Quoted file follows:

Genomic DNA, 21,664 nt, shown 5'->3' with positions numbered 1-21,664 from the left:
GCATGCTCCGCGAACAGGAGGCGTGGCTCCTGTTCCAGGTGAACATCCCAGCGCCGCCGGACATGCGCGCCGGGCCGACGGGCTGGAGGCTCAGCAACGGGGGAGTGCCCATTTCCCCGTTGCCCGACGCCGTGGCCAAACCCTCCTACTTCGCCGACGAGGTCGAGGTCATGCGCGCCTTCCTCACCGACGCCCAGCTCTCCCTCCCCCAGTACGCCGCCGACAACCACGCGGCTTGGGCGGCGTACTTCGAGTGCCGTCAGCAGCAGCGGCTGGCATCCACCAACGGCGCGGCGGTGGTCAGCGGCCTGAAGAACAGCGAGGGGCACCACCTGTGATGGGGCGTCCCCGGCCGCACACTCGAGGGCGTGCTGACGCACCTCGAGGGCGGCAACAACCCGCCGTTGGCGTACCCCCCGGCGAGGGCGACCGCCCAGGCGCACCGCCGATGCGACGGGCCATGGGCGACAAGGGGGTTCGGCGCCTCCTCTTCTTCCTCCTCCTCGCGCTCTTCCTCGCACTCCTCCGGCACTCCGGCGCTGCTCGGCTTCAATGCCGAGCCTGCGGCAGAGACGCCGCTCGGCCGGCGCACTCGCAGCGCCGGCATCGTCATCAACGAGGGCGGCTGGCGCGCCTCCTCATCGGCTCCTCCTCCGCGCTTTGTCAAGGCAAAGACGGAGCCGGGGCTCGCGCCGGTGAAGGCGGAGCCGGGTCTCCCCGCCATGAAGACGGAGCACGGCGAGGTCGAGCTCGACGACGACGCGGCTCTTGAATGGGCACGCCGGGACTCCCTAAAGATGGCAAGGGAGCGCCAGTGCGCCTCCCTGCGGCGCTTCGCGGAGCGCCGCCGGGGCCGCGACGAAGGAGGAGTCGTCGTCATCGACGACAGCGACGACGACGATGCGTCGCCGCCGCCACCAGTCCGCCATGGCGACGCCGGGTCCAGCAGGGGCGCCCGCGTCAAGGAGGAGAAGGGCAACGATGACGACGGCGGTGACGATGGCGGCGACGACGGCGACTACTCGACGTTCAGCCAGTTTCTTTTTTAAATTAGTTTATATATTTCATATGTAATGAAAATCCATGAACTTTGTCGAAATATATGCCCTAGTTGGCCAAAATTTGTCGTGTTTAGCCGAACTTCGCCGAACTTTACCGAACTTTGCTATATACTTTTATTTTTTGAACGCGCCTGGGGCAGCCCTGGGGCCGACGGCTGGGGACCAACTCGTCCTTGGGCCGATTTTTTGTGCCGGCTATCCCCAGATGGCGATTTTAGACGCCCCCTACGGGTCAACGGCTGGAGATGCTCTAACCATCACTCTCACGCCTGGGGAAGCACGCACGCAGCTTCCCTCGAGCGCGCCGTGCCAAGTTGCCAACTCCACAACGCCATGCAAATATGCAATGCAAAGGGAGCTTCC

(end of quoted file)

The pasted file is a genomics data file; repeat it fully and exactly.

Genomic DNA, 21,664 nt, shown 5'->3' with positions numbered 1-21,664 from the left:
GCATGCTCCGCGAACAGGAGGCGTGGCTCCTGTTCCAGGTGAACATCCCAGCGCCGCCGGACATGCGCGCCGGGCCGACGGGCTGGAGGCTCAGCAACGGGGGAGTGCCCATTTCCCCGTTGCCCGACGCCGTGGCCAAACCCTCCTACTTCGCCGACGAGGTCGAGGTCATGCGCGCCTTCCTCACCGACGCCCAGCTCTCCCTCCCCCAGTACGCCGCCGACAACCACGCGGCTTGGGCGGCGTACTTCGAGTGCCGTCAGCAGCAGCGGCTGGCATCCACCAACGGCGCGGCGGTGGTCAGCGGCCTGAAGAACAGCGAGGGGCACCACCTGTGATGGGGCGTCCCCGGCCGCACACTCGAGGGCGTGCTGACGCACCTCGAGGGCGGCAACAACCCGCCGTTGGCGTACCCCCCGGCGAGGGCGACCGCCCAGGCGCACCGCCGATGCGACGGGCCATGGGCGACAAGGGGGTTCGGCGCCTCCTCTTCTTCCTCCTCCTCGCGCTCTTCCTCGCACTCCTCCGGCACTCCGGCGCTGCTCGGCTTCAATGCCGAGCCTGCGGCAGAGACGCCGCTCGGCCGGCGCACTCGCAGCGCCGGCATCGTCATCAACGAGGGCGGCTGGCGCGCCTCCTCATCGGCTCCTCCTCCGCGCTTTGTCAAGGCAAAGACGGAGCCGGGGCTCGCGCCGGTGAAGGCGGAGCCGGGTCTCCCCGCCATGAAGACGGAGCACGGCGAGGTCGAGCTCGACGACGACGCGGCTCTTGAATGGGCACGCCGGGACTCCCTAAAGATGGCAAGGGAGCGCCAGTGCGCCTCCCTGCGGCGCTTCGCGGAGCGCCGCCGGGGCCGCGACGAAGGAGGAGTCGTCGTCATCGACGACAGCGACGACGACGATGCGTCGCCGCCGCCACCAGTCCGCCATGGCGACGCCGGGTCCAGCAGGGGCGCCCGCGTCAAGGAGGAGAAGGGCAACGATGACGACGGCGGTGACGATGGCGGCGACGACGGCGACTACTCGACGTTCAGCCAGTTTCTTTTTTAAATTAGTTTATATATTTCATATGTAATGAAAATCCATGAACTTTGTCGAAATATATGCCCTAGTTGGCCAAAATTTGTCGTGTTTAGCCGAACTTCGCCGAACTTTACCGAACTTTGCTATATACTTTTATTTTTTGAACGCGCCTGGGGCAGCCCTGGGGCCGACGGCTGGGGACCAACTCGTCCTTGGGCCGATTTTTTGTGCCGGCTATCCCCAGATGGCGATTTTAGACGCCCCCTACGGGTCAACGGCTGGAGATGCTCTAACCATCACTCTCACGCCTGGGGAAGCACGCACGCAGCTTCCCTCGAGCGCGCCGTGCCAAGTTGCCAACTCCACAACGCCATGCAAATATGCAATGCAAAGGGAGCTTCC